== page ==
Oct. 13, 2022 – It’s a devastating series of setbacks for long COVID patients. First, they get the debilitating symptoms of their condition. Then they are forced to give up their jobs, or severely curtail their work hours, as their symptoms linger. And next, for many, they lose their employer-sponsored health insurance.
While not all long COVID patients are debilitated, the CDC’s ongoing survey on long COVID found a quarter of adults with long COVID report it significantly affects their day-to-day living activities.
Estimates have shown that long COVID has impacted the lives of anywhere from 16 million to 34 million Americans between the ages of 18 and 65.
While hard data is still limited, a Kaiser Family Foundation analysis found that more than half of adults with long COVID who worked before getting the virus are now either out of work or working fewer hours.
According to data from the Census Bureau’s Household Pulse Survey, out of the estimated 16 million working-age adults who currently have long COVID, 2 million to 4 million of them are out of work due to their symptoms. The cost of those lost wages ranges from $170 billion a year to as much as $230 billion, the Census Bureau says. And given that approximately 155 million Americans have employer-sponsored health insurance, the welfare of working-age adults may be under serious threat.
“Millions of people are now impacted by long COVID, and oftentimes along with that comes the inability to work,” says Megan Cole Brahim, PhD, an assistant professor in the Department of Health Law, Policy, and Management at Boston University and co-director of the school's Medicaid Policy Lab. “And because a lot of people get their health insurance coverage through employer-sponsored coverage, no longer being able to work means you may not have access to the health insurance that you once had.”
The CDC defines long COVID as a wide array of health conditions, including malaise, fatigue, shortness of breath, mental health issues, problems with the part of the nervous system that controls body functions, and more.
Gwen Bishop was working remotely for the Human Resources Department at the University of Washington Medical Centers when she got COVID-19. When the infection passed, Bishop, 39, thought she’d start feeling well enough to get back to work – but that didn’t happen.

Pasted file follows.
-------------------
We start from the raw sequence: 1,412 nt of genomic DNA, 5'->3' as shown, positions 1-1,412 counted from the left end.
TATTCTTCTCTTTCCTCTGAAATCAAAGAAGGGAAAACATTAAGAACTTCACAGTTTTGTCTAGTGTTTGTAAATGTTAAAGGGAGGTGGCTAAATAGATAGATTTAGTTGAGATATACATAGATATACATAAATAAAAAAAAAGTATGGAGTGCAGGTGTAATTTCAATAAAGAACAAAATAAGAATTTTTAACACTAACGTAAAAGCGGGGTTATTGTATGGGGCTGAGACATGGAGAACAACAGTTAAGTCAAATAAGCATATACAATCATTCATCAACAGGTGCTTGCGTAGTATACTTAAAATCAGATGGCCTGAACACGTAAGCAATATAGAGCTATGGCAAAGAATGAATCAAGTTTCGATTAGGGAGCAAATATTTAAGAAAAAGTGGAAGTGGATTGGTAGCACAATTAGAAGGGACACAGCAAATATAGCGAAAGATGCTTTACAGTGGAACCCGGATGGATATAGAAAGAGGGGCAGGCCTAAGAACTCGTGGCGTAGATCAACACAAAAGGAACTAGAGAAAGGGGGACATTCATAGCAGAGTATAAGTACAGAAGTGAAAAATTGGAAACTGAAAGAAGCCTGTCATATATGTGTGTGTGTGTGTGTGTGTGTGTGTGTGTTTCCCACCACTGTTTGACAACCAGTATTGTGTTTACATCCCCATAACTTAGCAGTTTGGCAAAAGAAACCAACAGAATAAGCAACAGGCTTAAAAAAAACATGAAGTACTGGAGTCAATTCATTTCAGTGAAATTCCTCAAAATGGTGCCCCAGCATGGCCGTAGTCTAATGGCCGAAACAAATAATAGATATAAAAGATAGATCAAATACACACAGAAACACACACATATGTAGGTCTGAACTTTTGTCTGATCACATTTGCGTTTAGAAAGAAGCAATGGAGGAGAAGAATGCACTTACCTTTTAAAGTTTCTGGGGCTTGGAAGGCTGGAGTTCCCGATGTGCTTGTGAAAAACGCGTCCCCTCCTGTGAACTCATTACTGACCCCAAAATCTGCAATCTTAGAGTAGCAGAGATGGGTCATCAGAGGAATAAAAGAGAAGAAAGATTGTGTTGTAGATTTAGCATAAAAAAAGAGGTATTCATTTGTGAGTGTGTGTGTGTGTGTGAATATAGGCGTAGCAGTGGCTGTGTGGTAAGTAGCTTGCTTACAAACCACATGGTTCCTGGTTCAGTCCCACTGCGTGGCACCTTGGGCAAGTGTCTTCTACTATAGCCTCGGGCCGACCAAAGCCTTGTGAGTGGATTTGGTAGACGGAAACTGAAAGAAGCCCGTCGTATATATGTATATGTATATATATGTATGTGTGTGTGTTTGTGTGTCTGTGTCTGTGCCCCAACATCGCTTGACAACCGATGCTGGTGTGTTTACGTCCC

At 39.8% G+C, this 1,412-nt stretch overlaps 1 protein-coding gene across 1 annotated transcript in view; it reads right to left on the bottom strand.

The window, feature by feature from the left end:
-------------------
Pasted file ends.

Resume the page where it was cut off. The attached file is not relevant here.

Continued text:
“When I would log in to work and just try to read emails,” she says, “it was like they were written in Greek. It made no sense and was incredibly stressful.” .
This falls in line with what researchers have found out about the nervous system issues reported by people with long COVID. People who have survived acute COVID infections have reported lasting sensory and motor function problems, brain fog, and memory problems.
Bishop, who was diagnosed with ADHD when she was in grade school, says another complication she got from her long COVID was a new intolerance to stimulants like coffee and her ADHD medication, Vyvanse, which were normal parts of her everyday life.
“Every time I would take my ADHD medicine or have a cup of coffee, I would have a panic attack until it wore off,” says Bishop. “Vyvanse is a very long-acting stimulant, so that would be an entire day of an endless panic attack.”
In order for her to get a medical leave approved, Bishop needed to get documents by a certain date from her doctor’s office that confirmed her long COVID diagnosis. She was able to get a couple of extensions, but Bishop says that with the burden that has been placed on our medical systems, getting in to see a doctor through her employer insurance was taking much longer than expected. By the time she got an appointment, she says, she had already been fired for missing too much work. Emails she provided showing exchanges between her and her employer verify her story. And without her health insurance, her appointment through that provider would no longer have been covered.